One of the more shameful episodes in Maine history is the treatment of the black residents of Malaga Island, in the New Meadows River just off Phippsburg.
Benjamin Darling, a freed slave, bought the nearby Horse Island in 1794. His son Isaac sold it and probably moved to the unoccupied Malaga Island in 1847. According to author William David Barry, having Black people living in midcoast Maine was not a significant social event at the time.
“. . . any skin color – other than red – was acceptable in those frontier days. In fact, Maine showed little anti-black feeling until the early nineteenth century, and then mostly in Portland.” (p. 55)
Essentially the developing community on the island was left to its own devices throughout most of that century. Then in the 1880’s and 1890’s, the Maine coast blossomed as a tourist destination, with summer homes, resorts, new roads and boat services springing up.
As Maine’s Holman Day noted, in what seems a very modern observation:
Between Kittery Point and Quoddy Head “resorters” have acquired hundreds of headlands and thousands of islands. A phalanx of cottages fronts the sea. Cove and cape, the coast is pretty well monopolized by non-residents; “no-trespass” signs are so thickly set that they form a blazed trail.”
During a time when the concept of “degenerates” and “feeble-minded” people as dangers to themselves and others became popular, the struggling poor residents of Malaga were considered an embarrassment to the new “proper” summer people.
In the early twentieth century, much was made of life on the island in the local press. White civic groups attempted to aid the residents with little effect. Holman Day wrote in the September 1909 Harpers Monthly, after investigating the conditions on Malaga, that “With the exception that their ideas of the social code of morals are primitive, they are blameless so far as their relations with the world go; they are not vicious, they show none of that sullenness that marks similar strata of society, they extend the rude hospitality of their island with touching warmth and sincerity.” p. 530.
Nevertheless, with pressure building to “clean up” the place, the State of Maine bought the island and in 1911 began placing some of the residents in the the Maine Home for the Feeble Minded, the former Pineland Center in Pownal, even though many were normal and active. In 1912 the State made offers for the homes of the remaining residents, offering $50 to $300 each. That year forty-five people were evicted from the island and the State tore down all the buildings.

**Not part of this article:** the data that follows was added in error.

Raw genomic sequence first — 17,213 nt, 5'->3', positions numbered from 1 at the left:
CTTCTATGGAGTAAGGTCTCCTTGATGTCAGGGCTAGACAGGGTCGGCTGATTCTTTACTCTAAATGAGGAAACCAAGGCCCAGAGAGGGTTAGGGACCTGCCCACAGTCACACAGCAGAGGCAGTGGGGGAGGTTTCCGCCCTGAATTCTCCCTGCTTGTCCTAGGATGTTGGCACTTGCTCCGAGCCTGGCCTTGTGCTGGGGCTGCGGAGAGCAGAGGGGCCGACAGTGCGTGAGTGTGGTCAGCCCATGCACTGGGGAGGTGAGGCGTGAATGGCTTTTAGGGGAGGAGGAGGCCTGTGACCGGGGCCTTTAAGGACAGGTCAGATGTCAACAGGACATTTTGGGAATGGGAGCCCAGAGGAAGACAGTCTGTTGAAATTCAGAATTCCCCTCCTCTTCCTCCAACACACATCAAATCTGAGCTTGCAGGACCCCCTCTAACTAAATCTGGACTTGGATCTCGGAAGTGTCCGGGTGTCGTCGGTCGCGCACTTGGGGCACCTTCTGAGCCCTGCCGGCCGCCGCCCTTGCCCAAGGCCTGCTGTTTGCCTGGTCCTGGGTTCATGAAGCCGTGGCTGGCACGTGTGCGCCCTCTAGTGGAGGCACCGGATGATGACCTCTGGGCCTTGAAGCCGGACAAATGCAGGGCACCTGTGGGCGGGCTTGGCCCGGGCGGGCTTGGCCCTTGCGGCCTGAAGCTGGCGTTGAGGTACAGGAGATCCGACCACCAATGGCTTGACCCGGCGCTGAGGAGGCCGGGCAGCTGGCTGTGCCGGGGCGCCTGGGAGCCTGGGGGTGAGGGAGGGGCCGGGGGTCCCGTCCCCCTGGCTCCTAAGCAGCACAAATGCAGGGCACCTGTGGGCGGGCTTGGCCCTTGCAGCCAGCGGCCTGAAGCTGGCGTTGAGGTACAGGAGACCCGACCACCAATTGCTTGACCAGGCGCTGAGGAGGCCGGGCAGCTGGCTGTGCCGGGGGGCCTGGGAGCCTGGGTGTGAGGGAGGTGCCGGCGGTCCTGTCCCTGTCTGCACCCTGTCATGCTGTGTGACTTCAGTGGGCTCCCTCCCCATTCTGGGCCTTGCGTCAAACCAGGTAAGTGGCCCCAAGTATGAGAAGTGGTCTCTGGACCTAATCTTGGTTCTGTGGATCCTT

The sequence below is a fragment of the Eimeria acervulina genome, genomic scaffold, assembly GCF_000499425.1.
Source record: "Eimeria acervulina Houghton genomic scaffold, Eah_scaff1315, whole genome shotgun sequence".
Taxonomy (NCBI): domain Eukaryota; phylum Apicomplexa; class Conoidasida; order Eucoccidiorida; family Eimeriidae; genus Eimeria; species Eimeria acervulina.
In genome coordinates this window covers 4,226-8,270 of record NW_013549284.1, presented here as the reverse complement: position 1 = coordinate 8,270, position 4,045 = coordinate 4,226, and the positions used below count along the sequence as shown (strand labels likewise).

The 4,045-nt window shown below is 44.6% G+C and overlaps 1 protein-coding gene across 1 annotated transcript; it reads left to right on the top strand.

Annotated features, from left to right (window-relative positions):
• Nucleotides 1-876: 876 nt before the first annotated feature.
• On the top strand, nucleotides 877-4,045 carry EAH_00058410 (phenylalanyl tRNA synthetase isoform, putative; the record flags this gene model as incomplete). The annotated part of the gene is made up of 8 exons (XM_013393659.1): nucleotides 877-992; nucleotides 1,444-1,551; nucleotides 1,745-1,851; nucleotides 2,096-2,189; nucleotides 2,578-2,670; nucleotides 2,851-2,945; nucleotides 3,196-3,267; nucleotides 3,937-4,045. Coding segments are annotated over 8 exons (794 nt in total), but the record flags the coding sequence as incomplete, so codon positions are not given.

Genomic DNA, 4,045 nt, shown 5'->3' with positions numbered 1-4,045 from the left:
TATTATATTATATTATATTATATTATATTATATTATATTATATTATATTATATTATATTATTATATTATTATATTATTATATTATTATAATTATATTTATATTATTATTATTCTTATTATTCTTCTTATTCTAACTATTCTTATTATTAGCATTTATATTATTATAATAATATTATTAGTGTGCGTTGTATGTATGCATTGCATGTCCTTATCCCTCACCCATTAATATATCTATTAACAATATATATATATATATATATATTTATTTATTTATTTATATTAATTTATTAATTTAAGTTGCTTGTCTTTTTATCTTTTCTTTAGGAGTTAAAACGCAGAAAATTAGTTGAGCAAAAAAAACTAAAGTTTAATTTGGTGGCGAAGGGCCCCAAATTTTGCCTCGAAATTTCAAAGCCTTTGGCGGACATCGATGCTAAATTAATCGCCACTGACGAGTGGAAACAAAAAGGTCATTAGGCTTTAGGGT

In the twenty-first century, the story of Malaga Island has become the focus of attention again. This time by people researching its history and seeking an apology from the State of Maine for its actions a century earlier.
Photo credit: detail from “Entertaining the Missionary – Sunday on Malaga Island,” from Holman Day, “The Queer Folk of the Maine Coast,” p. 527.
Barry, William David, ” The Shameful Story of Malaga Island,” Down East, November 1980, pp. 53-56, 83-85.
Day, Holman. “The Queer Folk of the Maine Coast.” Harper’s Monthly Magazine. September, 1909, pp 521-530.
Dubrule, Deborah, “Evicted: How the State of Maine Destroyed a ‘Different’ Island Community,” Island Journal, Vol. 16.
Greene, Bob. Maine Roots: The Manuel, Mathews, Ruby Family. Brooklyn, N.Y. Family Affair Production. 1995.
Grieco, Jan. “Shudder Island.” The Portland Monthly. October, 2004.
“Malaga Island: A Tragic Expulsion.” Summertime in the Belgrades. July 27 – August 2, 2012. http://www.sumbelnews.com/article.php?id=740 (accessed May 30, 2013)
“Malaga Island, Fragmented Lives.” Maine State Museum. http://www.mainestatemuseum.org/exhibits/malaga_island_fragmented_lives/ (accessed May 30, 2013)
Mitchell, Steve. The Shame of Maine: The Forced Eviction of Malaga Island Residents. Brunswick, Me. S. Mitchell. 1999.
Mosher, John P. No Greater Abomination: Ethnicity, Class and Power Relations on Malaga Island, Maine, 1880-1912. Thesis (M.A.)–University of Southern Maine. 1991.
Gary Schmidt. Lizzie Bright and the Buckminster Boy. New York. Clarion Books. 2004.
Thomas, Miriam Stover. Flotsam and Jetsam. Maine. S.J. Bentley and T.S. Henley. 1998?
UNH Dimond Library. Documents Department & Data Center. Historic USGS Maps of New England & New York. Bath, ME Quadrangle. USGS 15 Minute Series. Southeast Corner. 1894. http://docs.unh.edu/nhtopos/Bath.htm.
Records of the Maine Home for the Feeble Minded, Maine State Archives, Augusta, Maine.